Chicken Coop / June 8, 2018 / Maryellen
To protect your chickens from predators the best thing to do is to bury your outside runs with chicken wire all around the coop about 1 foot deep. This will prevent some very hungry predators such as raccoons cats and even dogs from digging underneath it. You may be wondering how to build a chicken coop that will not only keep your chickens locked up and protected from bad weather and predators yet receive the proper ventilation it requires. If so then you already understand the importance of draft free air movement from within the coop. Chickens much like humans need fresh air and oxygen. The same goes for the removal of unwanted excessive moisture and carbon dioxide. A chicken coop with ample air movement and proper ventilation will help remove the ammonia build up and dampness that may grow inside its walls.
Building chicken coops is an investment in time and money so you want to make sure that you end up building a coop that is fit for purpose but also has an appearance that you can be proud of. Depending on your budget there are coop plans for many different structural styles which will directly impact the overall appearance of your coop. So when you plan your coop size you also want to think about what sort of appearance your budget allows you to build to. Again looking through some plans of chicken coops will help you choose what you will ultimately build. Throughout this article we have been mentioning that getting the planning part stage of a coop build right is crucial. Making wrong decisions now will cost you time and money but getting those decisions right up front could save you hundreds of dollars. We hope you found this useful and if you want to learn more why not sign up to our free newsletter series in which you will get loads of great information and handy tips on planning and building your chicken coops.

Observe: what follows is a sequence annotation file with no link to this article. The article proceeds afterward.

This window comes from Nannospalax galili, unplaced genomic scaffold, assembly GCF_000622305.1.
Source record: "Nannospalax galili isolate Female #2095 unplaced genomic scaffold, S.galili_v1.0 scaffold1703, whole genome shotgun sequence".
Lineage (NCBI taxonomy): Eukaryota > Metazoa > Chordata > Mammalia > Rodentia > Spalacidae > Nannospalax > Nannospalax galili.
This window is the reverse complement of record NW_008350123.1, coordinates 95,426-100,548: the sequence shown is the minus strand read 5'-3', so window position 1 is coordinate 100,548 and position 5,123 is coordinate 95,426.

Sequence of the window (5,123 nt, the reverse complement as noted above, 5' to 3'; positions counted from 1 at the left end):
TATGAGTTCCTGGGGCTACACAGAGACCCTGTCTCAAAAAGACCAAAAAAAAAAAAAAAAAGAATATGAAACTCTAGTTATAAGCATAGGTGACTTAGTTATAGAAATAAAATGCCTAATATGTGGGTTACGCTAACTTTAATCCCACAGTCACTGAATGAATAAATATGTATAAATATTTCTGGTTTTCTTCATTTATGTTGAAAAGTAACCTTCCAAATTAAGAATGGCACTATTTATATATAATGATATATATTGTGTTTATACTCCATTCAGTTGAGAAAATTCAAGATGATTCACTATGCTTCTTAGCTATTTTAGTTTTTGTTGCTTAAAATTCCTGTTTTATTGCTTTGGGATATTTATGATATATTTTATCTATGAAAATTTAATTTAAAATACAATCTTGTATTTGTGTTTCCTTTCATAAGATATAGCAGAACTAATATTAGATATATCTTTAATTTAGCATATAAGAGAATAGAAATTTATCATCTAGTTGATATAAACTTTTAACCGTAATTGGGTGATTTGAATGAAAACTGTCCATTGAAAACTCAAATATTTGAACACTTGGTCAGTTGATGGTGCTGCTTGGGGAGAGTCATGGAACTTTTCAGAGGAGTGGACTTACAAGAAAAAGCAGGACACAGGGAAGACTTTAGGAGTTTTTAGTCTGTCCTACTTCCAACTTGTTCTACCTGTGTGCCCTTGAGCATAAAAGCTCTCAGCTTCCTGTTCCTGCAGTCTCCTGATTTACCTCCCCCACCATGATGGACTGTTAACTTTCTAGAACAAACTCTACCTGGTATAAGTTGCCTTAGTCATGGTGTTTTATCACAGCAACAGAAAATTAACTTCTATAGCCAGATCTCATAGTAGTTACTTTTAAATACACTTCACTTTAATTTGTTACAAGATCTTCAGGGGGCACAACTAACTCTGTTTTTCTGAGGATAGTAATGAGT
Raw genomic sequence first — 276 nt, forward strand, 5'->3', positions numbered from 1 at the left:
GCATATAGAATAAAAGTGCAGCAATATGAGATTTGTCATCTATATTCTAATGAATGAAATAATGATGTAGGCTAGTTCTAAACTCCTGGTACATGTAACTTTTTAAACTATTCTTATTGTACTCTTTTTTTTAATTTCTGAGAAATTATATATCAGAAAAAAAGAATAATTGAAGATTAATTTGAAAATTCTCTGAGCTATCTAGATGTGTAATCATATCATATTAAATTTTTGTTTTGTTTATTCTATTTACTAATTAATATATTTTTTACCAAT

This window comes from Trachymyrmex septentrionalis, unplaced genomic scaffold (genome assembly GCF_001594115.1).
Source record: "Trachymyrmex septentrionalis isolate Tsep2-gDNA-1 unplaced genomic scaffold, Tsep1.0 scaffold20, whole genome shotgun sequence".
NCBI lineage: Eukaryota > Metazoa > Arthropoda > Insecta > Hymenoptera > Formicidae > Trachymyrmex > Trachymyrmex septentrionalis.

Use appropriate building materials. Wood on the bottom of the coop that is in contact with the soil will eventually rot. Redwood and cedar are rot-resistant and excellent choices. Pine is cheaper and may need replacing in the future or require treatment. Be aware that preservatives put on wood might be poisonous to chickens. Use metal fiberglass or wood shingles for the roof. Perches. Chickens need to perch off the ground at night. You can be creative making perches from broom handles natural branches or 2x2s rounded and sanded (1x2 for bantams). Figure 6-10 inches of perching space per hen or 6-8 inches for bantams. Nesting boxes. Provide 1 nesting box for every 4-5 hens. They will often share a nest. Build the boxes where you can reach in through a hinged door for easy access to collect the eggs.